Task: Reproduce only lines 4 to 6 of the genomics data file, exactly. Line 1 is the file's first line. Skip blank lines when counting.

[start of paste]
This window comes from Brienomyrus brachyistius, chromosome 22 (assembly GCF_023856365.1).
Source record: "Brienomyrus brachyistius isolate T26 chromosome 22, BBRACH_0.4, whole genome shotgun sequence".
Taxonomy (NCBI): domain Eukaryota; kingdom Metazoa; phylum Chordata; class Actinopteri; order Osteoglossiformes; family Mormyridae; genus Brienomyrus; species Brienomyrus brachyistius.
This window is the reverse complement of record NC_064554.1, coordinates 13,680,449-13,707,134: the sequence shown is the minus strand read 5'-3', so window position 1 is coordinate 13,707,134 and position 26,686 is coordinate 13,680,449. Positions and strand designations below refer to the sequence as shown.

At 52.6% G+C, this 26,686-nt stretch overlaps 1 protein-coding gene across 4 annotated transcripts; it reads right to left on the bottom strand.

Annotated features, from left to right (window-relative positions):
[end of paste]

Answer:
This window is the reverse complement of record NC_064554.1, coordinates 13,680,449-13,707,134: the sequence shown is the minus strand read 5'-3', so window position 1 is coordinate 13,707,134 and position 26,686 is coordinate 13,680,449. Positions and strand designations below refer to the sequence as shown.

At 52.6% G+C, this 26,686-nt stretch overlaps 1 protein-coding gene across 4 annotated transcripts; it reads right to left on the bottom strand.

Annotated features, from left to right (window-relative positions):